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A Mile Without Cars: Magnolia Avenue Blooms at Open Streets  
Knoxville’s fourth Open Streets transformed a mile of Magnolia Avenue into an open arena for pedestrians, bicycles, skateboards, roller skates, puppies and puppets—but absolutely no automobiles. 

That’s the beauty of Open Streets Knoxville, which, on three occasions in the past two years, has closed traffic on stretches of Central Avenue and Kingston Pike in Bearden for a few hours, allowing all manner of activities in a space usually reserved for motor vehicles. 

At a human-powered speed, participants come face to face with a street’s character without the barrier of a windshield: the architecture of businesses and homes, both occupied and vacant; the trees, bushes and flowers that grow both intentionally and unbidden; the textures and details that can’t be enjoyed at 40 miles per hour. 
And the street itself—five whole lanes and wide shoulders with bike lanes, in the case of Magnolia—becomes an open playground.

Magnolia Open Streets

“Magnolia Avenue is wide and flat, and it has a grandeur about it,” says Open Streets coordinator Lindsay Kimble. “It has a lot of potential and growth opportunity.  So much can be done to make it really pedestrian and bike friendly and a place the East Knoxville community is proud of.”

As the event's 2 p.m. start time neared and the light drizzle waned, Cattywampus Puppet Council launched the Appalachian Puppet Parade on a trajectory from Chestnut to Randolph. A whimsical array of characters strode down the mile of asphalt: a large brown bear, a red-headed woodpecker, a deer, a goat with a frilly collar, a wolf in a dandy red coat and dozens of other creatures. A small band of a penny whistle, horns and drums set the pace.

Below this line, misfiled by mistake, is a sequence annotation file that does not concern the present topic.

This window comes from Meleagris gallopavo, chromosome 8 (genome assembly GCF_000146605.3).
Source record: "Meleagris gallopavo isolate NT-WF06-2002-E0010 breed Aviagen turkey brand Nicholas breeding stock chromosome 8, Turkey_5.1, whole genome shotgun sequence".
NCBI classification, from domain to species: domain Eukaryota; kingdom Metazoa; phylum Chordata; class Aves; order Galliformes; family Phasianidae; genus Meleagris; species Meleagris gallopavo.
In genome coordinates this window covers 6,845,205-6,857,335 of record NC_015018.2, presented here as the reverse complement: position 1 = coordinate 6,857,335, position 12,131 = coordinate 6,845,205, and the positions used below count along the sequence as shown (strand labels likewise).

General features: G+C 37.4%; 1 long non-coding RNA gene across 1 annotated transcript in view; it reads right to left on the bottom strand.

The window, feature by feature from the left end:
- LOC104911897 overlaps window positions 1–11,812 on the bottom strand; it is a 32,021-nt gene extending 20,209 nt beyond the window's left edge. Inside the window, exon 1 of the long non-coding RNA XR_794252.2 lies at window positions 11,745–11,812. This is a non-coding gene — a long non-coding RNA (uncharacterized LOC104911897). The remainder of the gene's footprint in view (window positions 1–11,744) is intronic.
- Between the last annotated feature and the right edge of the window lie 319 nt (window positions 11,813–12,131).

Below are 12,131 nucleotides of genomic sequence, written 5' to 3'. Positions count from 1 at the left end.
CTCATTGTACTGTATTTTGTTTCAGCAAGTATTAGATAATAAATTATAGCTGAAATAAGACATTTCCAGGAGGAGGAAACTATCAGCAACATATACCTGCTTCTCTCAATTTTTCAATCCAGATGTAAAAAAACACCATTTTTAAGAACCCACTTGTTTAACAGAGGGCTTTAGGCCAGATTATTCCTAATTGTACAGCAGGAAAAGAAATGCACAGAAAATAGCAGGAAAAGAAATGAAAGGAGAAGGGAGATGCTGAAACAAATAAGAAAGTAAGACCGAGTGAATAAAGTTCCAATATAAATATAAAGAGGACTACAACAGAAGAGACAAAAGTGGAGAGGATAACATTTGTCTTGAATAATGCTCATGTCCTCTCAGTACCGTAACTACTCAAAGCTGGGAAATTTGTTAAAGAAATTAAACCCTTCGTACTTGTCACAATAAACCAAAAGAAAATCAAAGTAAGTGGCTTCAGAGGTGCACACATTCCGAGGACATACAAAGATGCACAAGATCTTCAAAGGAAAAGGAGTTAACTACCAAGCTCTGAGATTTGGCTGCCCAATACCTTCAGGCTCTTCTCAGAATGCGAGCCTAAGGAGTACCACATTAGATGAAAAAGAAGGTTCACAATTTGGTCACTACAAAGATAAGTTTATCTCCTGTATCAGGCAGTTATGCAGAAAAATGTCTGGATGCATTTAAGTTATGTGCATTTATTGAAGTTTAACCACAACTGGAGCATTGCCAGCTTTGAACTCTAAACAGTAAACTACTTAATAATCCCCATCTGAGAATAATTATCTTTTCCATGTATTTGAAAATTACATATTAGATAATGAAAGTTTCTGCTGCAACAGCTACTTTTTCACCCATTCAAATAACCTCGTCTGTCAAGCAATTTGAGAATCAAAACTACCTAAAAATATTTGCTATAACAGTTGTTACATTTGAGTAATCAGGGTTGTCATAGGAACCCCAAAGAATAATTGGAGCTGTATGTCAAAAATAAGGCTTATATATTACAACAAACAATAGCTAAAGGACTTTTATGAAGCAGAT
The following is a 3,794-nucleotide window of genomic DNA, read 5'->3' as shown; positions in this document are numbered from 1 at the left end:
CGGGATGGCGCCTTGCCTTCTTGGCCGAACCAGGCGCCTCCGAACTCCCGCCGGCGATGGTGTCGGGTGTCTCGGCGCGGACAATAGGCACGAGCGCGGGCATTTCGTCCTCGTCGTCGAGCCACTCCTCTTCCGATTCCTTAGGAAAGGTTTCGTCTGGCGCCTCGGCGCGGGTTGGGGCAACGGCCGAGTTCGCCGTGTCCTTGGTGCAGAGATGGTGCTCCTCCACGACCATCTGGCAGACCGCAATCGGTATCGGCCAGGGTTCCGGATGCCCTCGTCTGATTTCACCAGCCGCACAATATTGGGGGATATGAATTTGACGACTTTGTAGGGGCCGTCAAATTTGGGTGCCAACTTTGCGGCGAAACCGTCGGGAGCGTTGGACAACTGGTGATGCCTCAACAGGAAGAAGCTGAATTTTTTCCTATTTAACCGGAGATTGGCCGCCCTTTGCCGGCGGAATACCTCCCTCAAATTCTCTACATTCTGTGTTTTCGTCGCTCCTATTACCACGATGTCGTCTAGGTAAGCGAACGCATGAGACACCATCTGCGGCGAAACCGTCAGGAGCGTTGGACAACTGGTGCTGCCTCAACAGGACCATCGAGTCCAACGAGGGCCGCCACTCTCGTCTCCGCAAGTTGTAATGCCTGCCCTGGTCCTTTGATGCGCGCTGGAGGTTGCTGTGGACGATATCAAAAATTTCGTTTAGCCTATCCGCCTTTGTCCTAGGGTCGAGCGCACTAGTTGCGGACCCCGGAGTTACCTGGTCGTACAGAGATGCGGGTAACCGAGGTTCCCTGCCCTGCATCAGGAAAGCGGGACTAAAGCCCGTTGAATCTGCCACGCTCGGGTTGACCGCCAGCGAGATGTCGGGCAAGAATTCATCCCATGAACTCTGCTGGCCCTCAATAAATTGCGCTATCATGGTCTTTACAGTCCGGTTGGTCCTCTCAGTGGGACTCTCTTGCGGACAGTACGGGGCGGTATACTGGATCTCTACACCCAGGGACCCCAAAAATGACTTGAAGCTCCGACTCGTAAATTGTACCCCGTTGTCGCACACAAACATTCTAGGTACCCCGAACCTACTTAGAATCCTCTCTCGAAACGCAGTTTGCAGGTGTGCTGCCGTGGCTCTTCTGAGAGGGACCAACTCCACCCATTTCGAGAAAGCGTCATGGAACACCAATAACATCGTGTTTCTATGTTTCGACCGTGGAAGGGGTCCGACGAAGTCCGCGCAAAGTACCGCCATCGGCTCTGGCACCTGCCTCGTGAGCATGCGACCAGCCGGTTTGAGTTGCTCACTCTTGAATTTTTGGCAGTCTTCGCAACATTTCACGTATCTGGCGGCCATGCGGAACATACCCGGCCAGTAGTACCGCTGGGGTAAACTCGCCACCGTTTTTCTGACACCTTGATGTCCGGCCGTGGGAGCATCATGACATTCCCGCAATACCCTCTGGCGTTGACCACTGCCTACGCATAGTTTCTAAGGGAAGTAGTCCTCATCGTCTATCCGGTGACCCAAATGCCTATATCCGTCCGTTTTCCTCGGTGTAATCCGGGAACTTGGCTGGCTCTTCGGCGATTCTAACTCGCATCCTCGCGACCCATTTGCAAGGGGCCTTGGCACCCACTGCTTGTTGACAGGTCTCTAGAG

Guests were invited to visit various tents hosted by community groups to play Frisbee golf, corn hole, ring toss and even try their jumping skills with Learnin’ the Ropes. 

Jump Rope Open Streets

In addition to games, Open Streets attendees could visit with community organizations and learn about what they do. The Knoxville Botanical Garden gave away tomato and strawberry plants. Knoxville Urban League challenged all comers to play a ring toss game and spin a wheel for a prize. Nourish Knoxville led a workshop in making totes out of old t-shirts. Gold Sponsor AA Air brought their mini-Cooper pick-up truck and challenged kids to a ninja obstacle course.  Dream Bikes Knox brought bicycles for guests to test drive. And Urban Town Chess hosted several games, including an over-sized board and pieces. 

Urban Town Chess at Open Streets

Food vendors spread across the course, with the flavored ice truck drawing a crowd as the sun warmed the air. 

Flavored Ice Truck at Open Streets

Kimble estimates that about 2,000 people visited Open Streets from 2-6 p.m. The forecast for rain dampened the anticipated crowd, but the weather turned out to be perfect for a stroll down one of Knoxville’s most majestic corridors. 

If you attended Open Streets, please answer this short survey for the event's organizer Bike Walk Knoxville. You can also read their latest newsletter and sign up to receive them. 

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Posted by ptravis On 23 May, 2017 at 3:02 PM